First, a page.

What is STEM?
STEM is a hot word these days, so you already know STEM stands for Science, Technology, Engineering, and Math. The buzz about STEM began when educators starting looking at what a 21st century education should be. Basically, we just want our kids to be ready for a bright future.
STEM education helps kids learn to solve problems, create new things, imagine fresh ideas, and define the world in different ways. It creates good thinkers, communicators, problem solvers, innovators, inventors, dreamers, and movers and shakers—exactly the future we want for our kids.
What about STEAM?
The difference between STEM and STEAM is obvious: A is for Art. It’s natural to think about art when you’re talking about creativity. For instance, talking about surface tension can lead students to understand how artists use surface tension to marble paper—and then try it themselves! The arts are also a great way to pull students who aren’t typically math- or science-oriented into the whole STEM world, adding more diverse opportunities for learning.
What does STEM look like in today’s classroom?
Good STEM activities push kids to leave their comfortable spaces and think outside the box. A simple STEM activity often starts with a simple question, such as “How many drops of water can you fit on a penny?” Then, let the kids loose with a simple materials list: coins, eye dropper, water, dish soap, oil, and sunscreen.
Next, the 4 C’s in STEM come into play:
- Creativity: Let kids think about how to use the materials to create different solutions.
- Communication: Encourage kids to talk in small groups about the possibilities and likely outcomes of various solutions.
- Critical Thinking: Teach them to ask questions like What if? and Why not? As they think, plan, and execute, invite them to analyze and compare.
- Collaboration: Make it a team effort. Let kids know they can be followers or leaders... or both.
Dress up the room for STEM success! Display a vibrant STEM bulletin board set to prepare, motivate, and support the class during your STEM lab sessions.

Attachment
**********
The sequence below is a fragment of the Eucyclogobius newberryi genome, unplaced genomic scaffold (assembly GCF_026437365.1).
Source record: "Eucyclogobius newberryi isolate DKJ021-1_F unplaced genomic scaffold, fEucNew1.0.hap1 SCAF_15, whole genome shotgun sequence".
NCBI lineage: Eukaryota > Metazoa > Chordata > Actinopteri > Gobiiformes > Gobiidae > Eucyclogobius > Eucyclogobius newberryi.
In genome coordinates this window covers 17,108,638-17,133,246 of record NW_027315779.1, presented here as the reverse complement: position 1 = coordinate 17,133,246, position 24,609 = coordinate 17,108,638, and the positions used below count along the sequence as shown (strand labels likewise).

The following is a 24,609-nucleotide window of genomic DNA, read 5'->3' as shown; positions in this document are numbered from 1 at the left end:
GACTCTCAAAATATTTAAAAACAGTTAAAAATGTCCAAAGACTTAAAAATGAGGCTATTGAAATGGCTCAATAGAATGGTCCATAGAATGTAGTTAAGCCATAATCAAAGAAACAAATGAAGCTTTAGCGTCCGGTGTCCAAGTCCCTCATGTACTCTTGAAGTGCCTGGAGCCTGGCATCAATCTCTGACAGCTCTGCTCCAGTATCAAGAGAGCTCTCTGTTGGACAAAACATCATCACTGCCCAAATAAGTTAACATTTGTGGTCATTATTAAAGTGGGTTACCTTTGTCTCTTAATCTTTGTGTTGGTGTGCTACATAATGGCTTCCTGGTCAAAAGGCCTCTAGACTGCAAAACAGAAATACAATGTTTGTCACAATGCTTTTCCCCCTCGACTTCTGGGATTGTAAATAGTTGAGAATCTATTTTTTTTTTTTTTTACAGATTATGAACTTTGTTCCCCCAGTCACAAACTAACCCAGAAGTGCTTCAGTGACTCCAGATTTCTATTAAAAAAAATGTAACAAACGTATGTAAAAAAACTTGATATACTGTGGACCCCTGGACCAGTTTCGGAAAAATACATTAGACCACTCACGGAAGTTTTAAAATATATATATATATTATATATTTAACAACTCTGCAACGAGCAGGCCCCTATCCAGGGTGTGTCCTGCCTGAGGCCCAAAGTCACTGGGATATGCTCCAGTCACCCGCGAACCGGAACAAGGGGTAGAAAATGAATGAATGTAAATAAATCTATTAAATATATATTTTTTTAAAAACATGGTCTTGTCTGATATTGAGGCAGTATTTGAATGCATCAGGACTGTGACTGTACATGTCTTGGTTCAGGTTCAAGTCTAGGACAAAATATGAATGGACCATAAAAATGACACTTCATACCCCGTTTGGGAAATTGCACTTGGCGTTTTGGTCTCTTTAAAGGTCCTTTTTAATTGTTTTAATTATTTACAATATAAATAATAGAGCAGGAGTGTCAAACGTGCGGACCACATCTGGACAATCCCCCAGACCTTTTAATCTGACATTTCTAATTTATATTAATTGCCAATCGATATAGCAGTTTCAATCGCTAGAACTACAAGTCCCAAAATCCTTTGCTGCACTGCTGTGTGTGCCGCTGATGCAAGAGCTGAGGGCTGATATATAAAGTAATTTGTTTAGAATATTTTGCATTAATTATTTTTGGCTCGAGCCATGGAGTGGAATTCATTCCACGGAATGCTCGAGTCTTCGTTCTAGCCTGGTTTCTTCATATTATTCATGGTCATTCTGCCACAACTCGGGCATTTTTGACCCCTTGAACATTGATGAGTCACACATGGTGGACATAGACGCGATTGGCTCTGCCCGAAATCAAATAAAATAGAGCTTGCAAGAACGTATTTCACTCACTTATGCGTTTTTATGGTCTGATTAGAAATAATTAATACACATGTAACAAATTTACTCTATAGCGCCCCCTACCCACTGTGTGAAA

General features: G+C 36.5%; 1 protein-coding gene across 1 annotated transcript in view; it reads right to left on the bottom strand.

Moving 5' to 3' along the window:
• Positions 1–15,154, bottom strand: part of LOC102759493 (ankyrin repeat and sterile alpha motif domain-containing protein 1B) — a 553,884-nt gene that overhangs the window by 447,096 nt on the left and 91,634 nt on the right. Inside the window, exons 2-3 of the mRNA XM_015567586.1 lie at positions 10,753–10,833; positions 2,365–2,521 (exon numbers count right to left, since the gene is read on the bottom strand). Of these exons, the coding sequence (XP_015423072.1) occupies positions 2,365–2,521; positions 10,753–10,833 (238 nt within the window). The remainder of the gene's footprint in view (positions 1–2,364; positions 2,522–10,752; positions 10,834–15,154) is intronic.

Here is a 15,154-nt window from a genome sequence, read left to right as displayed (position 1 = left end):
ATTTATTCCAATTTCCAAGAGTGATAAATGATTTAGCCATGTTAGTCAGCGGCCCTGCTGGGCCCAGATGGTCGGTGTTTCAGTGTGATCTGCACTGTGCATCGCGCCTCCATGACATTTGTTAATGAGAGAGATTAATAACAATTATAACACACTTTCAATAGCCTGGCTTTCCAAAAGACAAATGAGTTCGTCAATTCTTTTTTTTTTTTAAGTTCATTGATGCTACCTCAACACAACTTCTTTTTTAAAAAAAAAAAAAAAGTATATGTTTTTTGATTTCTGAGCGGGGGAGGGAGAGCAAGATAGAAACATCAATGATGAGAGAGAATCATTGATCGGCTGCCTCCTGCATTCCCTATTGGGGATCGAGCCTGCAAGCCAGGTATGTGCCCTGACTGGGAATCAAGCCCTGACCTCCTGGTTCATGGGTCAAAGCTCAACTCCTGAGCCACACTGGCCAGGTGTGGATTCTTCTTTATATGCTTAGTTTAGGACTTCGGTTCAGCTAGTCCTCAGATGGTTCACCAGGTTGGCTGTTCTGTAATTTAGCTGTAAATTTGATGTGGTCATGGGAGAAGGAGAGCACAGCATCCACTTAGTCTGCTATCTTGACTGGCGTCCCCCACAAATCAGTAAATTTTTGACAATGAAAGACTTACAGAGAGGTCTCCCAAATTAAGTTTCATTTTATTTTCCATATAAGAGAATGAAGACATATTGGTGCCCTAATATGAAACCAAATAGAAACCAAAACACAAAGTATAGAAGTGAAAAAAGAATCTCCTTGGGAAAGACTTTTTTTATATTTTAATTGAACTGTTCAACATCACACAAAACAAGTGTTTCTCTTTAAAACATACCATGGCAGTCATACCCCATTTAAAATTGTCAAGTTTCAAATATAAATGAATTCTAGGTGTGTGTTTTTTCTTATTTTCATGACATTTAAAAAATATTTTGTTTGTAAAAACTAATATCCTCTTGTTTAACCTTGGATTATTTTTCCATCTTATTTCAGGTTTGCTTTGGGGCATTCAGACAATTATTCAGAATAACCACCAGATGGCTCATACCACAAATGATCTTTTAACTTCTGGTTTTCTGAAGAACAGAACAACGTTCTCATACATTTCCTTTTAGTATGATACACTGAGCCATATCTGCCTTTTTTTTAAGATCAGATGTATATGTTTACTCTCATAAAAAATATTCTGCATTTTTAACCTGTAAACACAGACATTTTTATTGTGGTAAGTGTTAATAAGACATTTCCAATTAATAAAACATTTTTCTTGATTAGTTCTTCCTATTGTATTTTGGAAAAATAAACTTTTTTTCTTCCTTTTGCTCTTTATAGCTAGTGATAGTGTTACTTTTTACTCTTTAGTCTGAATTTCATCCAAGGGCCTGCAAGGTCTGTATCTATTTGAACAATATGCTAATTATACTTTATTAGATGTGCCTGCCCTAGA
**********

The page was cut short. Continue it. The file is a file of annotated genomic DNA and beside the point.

Sometimes the idea of putting together a STEM project seems overwhelming. Where will I get all the materials? Will there be enough for everyone? How much will it cost? And, where will I find the time?
We can help. We’ve created two handy boxes of simple, grab-and-go activities to challenge kids of all ages. Our STEM Challenges Learning Cards and Seasonal STEM Challenges Learning Cards are packed with low-prep, ready-to-go activities. They use common classroom or household materials and can be successful with all learners. Examples of a few appealing challenges are:
- Create a paper “rocket” that will fly without being touched. (materials: 3)
- Figure out the best way to “digest” a cracker. (materials: 5)
- Create an instrument that you can play. (materials: 6)
And to make a really good thing even better, we’ve prepared online resource guides to accompany both sets. They’re free! These guides provide more traditional experiments that connect to the science in each challenge.
Another quick solution is the STEM bin. They are popular and useful. STEM bins are boxes filled with materials to complete specific STEM or STEAM challenges. Sometimes STEM bins are filled with generic engineering/design manipulatives such as plastic and/or wooden interlocking blocks, wooden craft sticks, linking cubes, play dough, etc. Add a ring of STEM task cards and you’ve got an instant way to engage early finishers in creative and independent work.
The Future of STEM
Studies have shown that large numbers of jobs are going unfilled because there are not enough people with an educational background in science, technology, engineering, and mathematics. It is clear that as we educate children to compete in these fields, we are not only securing a future for them but we are also preparing them for vast opportunity.
Chris Schwab, a former teacher with 12 years of experience teaching elementary special education, is an editor on the product development team at Carson Dellosa Education.